For the 2.5 years I’ve been working at Ratehub.ca, I’ve drafted our Bank of Canada interest rate announcement blog posts the night before they went live, knowing the interest rate would “remain at 1.00% for yet another six weeks”. Those exact words were ready to go again, just two weeks ago, when the central bank surprised us all by making its first move in 4.5 years. Read about all the interest rate changes (or lack of changes) that have since followed, as well as what made headlines in credit card news this month.
Bank of Canada Drops Overnight Lending Rate and Interest Rate Fallout Ensues
The biggest piece of mortgage news last month was, of course, the Bank of Canada’s (BoC) unexpected cut to its overnight lending rate. The BoC dropped its rate by 0.25%, from 1.00% down to 0.75%, for the first time since September 2010. As we mentioned in our post, the BoC’s announcement was a clear message for the banks to lower their Prime rates, in an attempt to shield highly indebted Canadians who were already feeling the negative impacts of what’s been happening in the oil industry. A lower Prime rate would have resulted in lower variable mortgage rates and smaller monthly mortgage payments. Unfortunately, the banks didn’t want to budge.
In fact, it took a historic six days for RBC and BMO to drop their Prime rates, before the other big banks finally followed suit – and they’ve still only lowered their rates by 0.15%, not the full 0.25% that the BoC did. While that’s big news in and of itself, some banks made further headlines with their decision to drop interest rates on savings products by the full 0.25% – and they did that within 1 day of the BoC announcement. The reason many banks claimed it took so long to lower their Prime rates at all, was because they didn’t want to see Canadians use that as a reason to take on more debt. (Funny how they were happy to take away our potential interest earned, though.)
As it turns out, the banks were right. First, we can vouch for this, as the number of searches for low mortgage rates immediately following the BoC interest rate cut was so high that our site crashed. Days later, results of a new survey showed that nearly half of all Canadians are planning on buying a home in the next five years, with more than 15% (millennials especially) stating that reduced mortgage rates would allow them to get into the housing market sooner than expected. So, perhaps the smaller cut to Prime rate was a good thing for those who planned to borrow more money (rather than take advantage of the savings and pay down debt sooner)?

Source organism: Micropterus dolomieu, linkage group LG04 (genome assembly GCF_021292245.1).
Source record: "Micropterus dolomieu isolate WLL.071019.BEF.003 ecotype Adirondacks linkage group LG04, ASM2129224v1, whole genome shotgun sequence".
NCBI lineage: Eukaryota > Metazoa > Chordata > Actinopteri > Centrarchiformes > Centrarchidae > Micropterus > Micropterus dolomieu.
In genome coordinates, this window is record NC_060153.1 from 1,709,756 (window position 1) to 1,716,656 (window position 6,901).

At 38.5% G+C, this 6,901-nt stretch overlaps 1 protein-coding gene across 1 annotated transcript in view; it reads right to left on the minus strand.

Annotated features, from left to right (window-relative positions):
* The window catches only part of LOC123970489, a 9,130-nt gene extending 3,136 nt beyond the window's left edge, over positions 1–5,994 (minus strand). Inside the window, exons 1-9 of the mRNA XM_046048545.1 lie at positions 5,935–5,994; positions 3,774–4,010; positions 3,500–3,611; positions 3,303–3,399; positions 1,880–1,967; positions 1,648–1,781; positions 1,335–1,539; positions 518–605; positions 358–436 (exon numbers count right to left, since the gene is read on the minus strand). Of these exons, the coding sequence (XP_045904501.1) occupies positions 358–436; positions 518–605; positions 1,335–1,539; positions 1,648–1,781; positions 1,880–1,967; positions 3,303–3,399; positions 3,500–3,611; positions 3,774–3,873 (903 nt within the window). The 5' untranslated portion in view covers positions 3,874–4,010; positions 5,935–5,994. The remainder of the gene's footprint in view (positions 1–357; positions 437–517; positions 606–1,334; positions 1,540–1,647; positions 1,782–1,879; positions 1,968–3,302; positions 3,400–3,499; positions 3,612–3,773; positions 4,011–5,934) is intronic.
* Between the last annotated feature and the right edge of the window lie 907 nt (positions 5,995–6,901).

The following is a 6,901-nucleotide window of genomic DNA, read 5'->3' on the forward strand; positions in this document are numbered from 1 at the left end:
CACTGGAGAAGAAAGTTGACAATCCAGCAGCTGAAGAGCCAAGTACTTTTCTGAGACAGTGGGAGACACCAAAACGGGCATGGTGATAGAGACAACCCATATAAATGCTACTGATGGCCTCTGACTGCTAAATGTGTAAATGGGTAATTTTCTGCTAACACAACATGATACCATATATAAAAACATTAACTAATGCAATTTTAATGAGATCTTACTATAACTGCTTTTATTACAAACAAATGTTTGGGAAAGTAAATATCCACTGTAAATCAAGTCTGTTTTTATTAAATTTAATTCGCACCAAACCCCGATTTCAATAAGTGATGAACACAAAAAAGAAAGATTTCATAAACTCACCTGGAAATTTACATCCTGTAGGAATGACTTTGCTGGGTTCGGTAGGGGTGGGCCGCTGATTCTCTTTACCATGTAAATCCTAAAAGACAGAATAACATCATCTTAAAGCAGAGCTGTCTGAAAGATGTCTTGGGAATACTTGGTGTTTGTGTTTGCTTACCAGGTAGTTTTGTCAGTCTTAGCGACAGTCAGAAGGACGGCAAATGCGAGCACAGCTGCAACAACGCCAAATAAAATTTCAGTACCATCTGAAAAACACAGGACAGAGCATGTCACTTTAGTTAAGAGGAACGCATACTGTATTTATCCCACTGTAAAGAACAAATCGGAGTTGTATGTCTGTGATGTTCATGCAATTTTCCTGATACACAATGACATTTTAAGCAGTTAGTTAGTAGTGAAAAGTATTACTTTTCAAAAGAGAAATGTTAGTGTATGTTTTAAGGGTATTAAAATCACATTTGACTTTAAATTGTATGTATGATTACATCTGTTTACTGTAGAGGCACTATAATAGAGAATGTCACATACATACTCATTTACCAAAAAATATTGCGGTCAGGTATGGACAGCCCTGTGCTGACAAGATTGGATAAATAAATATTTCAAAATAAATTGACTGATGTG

The final piece of news, in all of this, is how this has affected all bank’s 5-year fixed posted rates (considered their “benchmark rate”). In order to borrow money to buy a home, you need to qualify for a bank’s 5-year fixed posted rate, which is typically much higher than what you’d actually pay; they do this to ensure you could still afford the monthly mortgage payment, if interest rates went up. So far, at least one bank has lowered its 5-year fixed posted rate, as a result of the BoC’s interest rate cut, and others are expected to follow. If the benchmark rate drops, it’ll become easier for Canadians to qualify for variable rate mortgages + fixed rate terms of less than 5 years. Bring on the borrowing.
At this rate, we’re probably right not to expect the interest rate hike we’d been promised until at least 2016. In fact, most of the industry professionals you ask will tell you that we should expect to see another interest rate cut first. I’ll be sure not to write our next BoC announcement post until the morning of… just in case it happens again!
In credit card news, Best Buy is ending its longtime relationship with Chase Bank and is nixing its Best Buy Rewards Zone Visa Card. The decision to cancel the card came after Best Buy announced it was moving its private-label credit card portfolio to Desjardins, effective April 15, 2015. The card was launched in 2008, and helped customers earn points for every $1 spent on the card + extra points for every $1 spent at Best Buy stores. If you’re a Best Buy Rewards Zone Visa cardholder, by now, you should’ve received a notice in the mail stating that your card will deactivate at the end of February. It’s unclear if Best Buy will launch a new Visa-branded credit card in Canada.
And, since we’re now in the business of sharing all things credit card-related, we want to make sure you’re aware of the newest phishing scam being reported across Canada. The fraudsters are making phone calls between 5-7:30am, in hopes they’ll catch you when you’re too tired to realize what they’re saying is a scam. After telling you your credit card was used without authorization the night before, they’ll ask for the first few digits of your card, then the last eight – all to, apparently, confirm your identity. Don’t fall for it! If you get a suspicious call, hang up and call your real credit card provider to ask if any suspicious activity has been reported on your account.